Subscribe now and get 8 weeks free
Apr
06
2020

Articles by Diane Chiddister

More Articles by Diane Chiddister
  • Businesses adapt, ‘tough it out’

    As part of Gov. Mike DeWine’s March 22 order that Ohioans must stay home, all businesses deemed nonessential were instructed to shut their doors.

  • 30 years of Feast for Friends

    On March 14, Evelyn and Tom LaMers will be doing the same thing they’ve been doing the second Saturday of March for the past 27 years — hosting a dinner as part of the Feast for Friends, the Friends Care Community annual  progressive dinner.

  • Joe Ayres: a fixer of people, things

    A visit to Ayres’ Polecat Road home shows that some of what Ayres rescues is stuff. Known as a man with many friends, he is also known as a fixer of anything, so of course he often fixes things for his friends.

  • Kid Scouts volunteers fight hunger

    About 50 adults and kids took part in last week’s meal-packing event for the Kid Scouts Hunger Van, which took place at the Senior Center Great Room. Pictured above, from left, is Kelley, Sage and Cole Oberg, and Jyoti Miller. (Photo by Diane Chiddister)

    About 50 adults and kids took part in last week’s meal-packing event for the Kid Scouts Hunger Van, which took place at the Senior Center Great Room.

  • Dementia friendly project ends, but effort continues

    At last Friday’s wrap-up breakfast for Dementia Friendly Yellow Springs, Gilah Pomeranz spoke on the project’s positive effects on downtown businesses. About 50 people attended the event, which brought the 18-month project, sponsored by the Yellow Springs Senior Center, to an end. (Photo by Diane Chiddister)

    During the year-and-a-half duration of the Dementia Friendly Yellow Springs project, organizers were most surprised by the number of people who approached them to say they personally had a connection to the disease.

  • Bringing mindfulness to prison

    Katie Egart of the Yellow Springs Dharma Center is shown here, top center, with a Marysville prison inmate who presented her, along with Dharma Center members Donna Denman and MJ Gentile, with an original painting of the center in appreciation for the meditation group that Egart leads there. Egart, a Buddhist priest, travels to Marysville and to the Dayton Correctional Institute two times a month to hold a meditation session for interested inmates. (Submitted photo)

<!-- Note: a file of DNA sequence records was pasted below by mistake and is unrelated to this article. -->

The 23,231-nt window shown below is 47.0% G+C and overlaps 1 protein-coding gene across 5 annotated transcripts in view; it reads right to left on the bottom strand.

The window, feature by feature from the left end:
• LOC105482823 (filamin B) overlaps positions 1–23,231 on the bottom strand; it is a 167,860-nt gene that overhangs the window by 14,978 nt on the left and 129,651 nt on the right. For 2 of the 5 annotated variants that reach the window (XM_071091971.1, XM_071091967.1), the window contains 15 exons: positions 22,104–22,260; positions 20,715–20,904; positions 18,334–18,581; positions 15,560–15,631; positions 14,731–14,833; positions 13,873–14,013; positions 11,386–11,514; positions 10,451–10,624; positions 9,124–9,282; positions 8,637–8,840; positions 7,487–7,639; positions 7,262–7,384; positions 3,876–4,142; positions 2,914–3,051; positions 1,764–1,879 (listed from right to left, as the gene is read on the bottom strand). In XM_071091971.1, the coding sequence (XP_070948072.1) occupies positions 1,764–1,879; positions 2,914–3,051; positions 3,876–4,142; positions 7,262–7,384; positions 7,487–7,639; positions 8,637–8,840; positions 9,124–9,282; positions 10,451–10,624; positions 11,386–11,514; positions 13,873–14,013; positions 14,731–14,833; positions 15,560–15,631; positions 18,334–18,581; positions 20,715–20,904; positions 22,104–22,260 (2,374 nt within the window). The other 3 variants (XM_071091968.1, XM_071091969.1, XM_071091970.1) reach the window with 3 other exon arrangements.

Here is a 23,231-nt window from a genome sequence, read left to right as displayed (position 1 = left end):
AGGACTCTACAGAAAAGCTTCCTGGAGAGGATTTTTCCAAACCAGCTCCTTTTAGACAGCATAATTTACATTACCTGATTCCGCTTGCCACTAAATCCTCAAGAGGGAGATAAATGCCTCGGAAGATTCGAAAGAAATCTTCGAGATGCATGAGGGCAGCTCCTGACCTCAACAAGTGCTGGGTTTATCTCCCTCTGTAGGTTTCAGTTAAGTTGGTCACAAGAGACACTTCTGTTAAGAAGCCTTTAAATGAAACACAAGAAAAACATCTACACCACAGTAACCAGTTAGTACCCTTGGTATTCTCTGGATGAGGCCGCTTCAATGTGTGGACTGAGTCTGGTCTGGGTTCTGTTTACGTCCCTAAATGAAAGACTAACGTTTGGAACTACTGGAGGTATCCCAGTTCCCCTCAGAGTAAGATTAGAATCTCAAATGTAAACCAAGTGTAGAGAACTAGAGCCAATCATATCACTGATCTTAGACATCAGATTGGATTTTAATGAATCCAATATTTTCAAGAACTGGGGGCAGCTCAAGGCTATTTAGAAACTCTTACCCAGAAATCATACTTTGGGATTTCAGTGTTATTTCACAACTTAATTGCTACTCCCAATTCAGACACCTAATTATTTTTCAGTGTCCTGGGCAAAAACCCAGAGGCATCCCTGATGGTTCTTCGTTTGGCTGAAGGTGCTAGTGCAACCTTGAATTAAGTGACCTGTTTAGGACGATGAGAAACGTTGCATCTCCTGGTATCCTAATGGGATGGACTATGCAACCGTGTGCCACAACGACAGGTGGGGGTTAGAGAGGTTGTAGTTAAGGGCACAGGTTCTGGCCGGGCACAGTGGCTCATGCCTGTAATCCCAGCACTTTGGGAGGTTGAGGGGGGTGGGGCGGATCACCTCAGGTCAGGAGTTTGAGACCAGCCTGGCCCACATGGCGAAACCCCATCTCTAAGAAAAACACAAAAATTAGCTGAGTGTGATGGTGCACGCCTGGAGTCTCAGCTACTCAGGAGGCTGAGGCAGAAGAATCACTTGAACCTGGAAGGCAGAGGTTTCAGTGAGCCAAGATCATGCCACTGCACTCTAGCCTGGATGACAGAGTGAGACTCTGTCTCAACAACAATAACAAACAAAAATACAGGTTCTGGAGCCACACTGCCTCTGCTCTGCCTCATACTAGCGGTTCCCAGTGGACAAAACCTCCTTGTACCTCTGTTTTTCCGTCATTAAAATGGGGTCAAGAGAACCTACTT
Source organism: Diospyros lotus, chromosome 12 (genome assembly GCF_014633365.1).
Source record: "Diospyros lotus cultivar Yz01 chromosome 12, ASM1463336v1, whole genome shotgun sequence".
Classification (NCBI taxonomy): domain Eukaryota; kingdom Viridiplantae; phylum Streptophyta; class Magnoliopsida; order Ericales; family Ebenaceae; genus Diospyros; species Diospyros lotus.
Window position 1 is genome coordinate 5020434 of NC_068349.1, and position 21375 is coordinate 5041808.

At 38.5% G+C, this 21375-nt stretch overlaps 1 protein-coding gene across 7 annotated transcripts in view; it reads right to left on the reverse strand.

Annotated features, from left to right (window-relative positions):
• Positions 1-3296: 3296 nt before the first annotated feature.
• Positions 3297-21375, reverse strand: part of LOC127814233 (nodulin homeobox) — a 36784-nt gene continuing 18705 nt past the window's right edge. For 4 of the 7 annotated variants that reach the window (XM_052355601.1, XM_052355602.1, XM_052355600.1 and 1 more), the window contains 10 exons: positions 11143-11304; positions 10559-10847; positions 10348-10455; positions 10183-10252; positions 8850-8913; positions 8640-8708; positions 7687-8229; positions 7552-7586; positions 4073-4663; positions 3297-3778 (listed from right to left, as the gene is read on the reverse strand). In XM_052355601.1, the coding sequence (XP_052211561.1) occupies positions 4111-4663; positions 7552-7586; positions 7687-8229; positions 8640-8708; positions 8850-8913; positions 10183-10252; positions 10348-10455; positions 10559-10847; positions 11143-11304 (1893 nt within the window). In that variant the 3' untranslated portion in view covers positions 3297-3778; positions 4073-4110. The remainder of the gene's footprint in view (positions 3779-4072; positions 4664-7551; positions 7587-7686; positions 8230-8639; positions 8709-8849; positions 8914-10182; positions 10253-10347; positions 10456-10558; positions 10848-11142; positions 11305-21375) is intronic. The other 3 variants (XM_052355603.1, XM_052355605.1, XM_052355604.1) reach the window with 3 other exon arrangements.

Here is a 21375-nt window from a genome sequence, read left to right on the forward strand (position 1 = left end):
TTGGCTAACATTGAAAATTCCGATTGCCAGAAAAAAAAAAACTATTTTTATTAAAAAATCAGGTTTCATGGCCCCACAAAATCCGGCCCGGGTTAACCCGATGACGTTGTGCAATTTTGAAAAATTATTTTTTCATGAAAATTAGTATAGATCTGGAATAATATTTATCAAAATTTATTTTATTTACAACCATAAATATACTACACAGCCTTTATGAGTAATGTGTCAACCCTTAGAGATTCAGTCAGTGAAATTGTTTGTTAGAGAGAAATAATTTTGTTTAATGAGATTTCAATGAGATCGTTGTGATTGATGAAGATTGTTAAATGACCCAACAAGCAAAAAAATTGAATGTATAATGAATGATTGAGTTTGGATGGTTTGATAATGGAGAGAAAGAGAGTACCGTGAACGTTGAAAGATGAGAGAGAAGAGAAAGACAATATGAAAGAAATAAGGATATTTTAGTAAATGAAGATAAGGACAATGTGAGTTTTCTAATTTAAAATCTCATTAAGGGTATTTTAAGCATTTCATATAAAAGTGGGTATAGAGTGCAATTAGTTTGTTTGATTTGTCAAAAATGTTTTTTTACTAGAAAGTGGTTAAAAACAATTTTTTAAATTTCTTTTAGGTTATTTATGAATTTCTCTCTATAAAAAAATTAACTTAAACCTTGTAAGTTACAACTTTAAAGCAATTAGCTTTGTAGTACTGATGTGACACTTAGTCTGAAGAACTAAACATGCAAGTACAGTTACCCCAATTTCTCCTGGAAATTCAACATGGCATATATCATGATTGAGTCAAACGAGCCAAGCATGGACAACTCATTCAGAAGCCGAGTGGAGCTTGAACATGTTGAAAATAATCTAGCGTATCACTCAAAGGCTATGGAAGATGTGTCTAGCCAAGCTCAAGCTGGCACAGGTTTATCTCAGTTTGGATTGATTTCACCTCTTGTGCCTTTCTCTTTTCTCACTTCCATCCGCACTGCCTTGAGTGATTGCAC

Whenever Katie Egart walks into the Dayton Correctional Institution, or DCI, she encounters locked doors.

  • Chili cook-off hits 25th year

    The 25th Annual McKinney Chili Cook-off takes place Saturday, April 6.

  • Alyce Earl Jenkins— Recognized for service, teaching

    Alyce Earl Jenkins is shown in her Omar Circle home. She has been widely recognized for her work of rehabilitation counseling at Wright State University. (Photo by Diane Chiddister)

    “Sometimes when I’m feeling down, I come in here and think, well, I did make a contribution to different communities at different times,” Alyce Earl Jenkins said in an interview last week. That’s quite an understatement.

  • Hearing officer conclusion—Meister violated no policies

    In a decision released Wednesday, Feb. 20, pre-disciplinary hearing officer Jeffrey Hazlett concluded that Yellow Springs Police Officer Dave Meister did not violate any police department policies by not responding to a shooting in the village in early December. 

  • A life serving Scouts, village

    Villager Frances Smith has been honored for her longtime association with the Girl Scouts. She has also donated countless hours to local volunteer projects, including helping to launch the Yellow Springs Community Children’s Center and assisting the YSHS art department in upgrading its video program. (Submitted photo)

    When Frances Smith was a child in Meridian, Miss., her mother pushed hard to start a Girl Scout troop for black girls. While there was no chance that the girls would be integrated into existing groups of white Girl Scouts, at the time there was not even a separate group for black girls. But Smith’s mother was determined to give her daughter the same opportunities her older brothers had, when they belonged to a Boy Scout troop for African-American boys.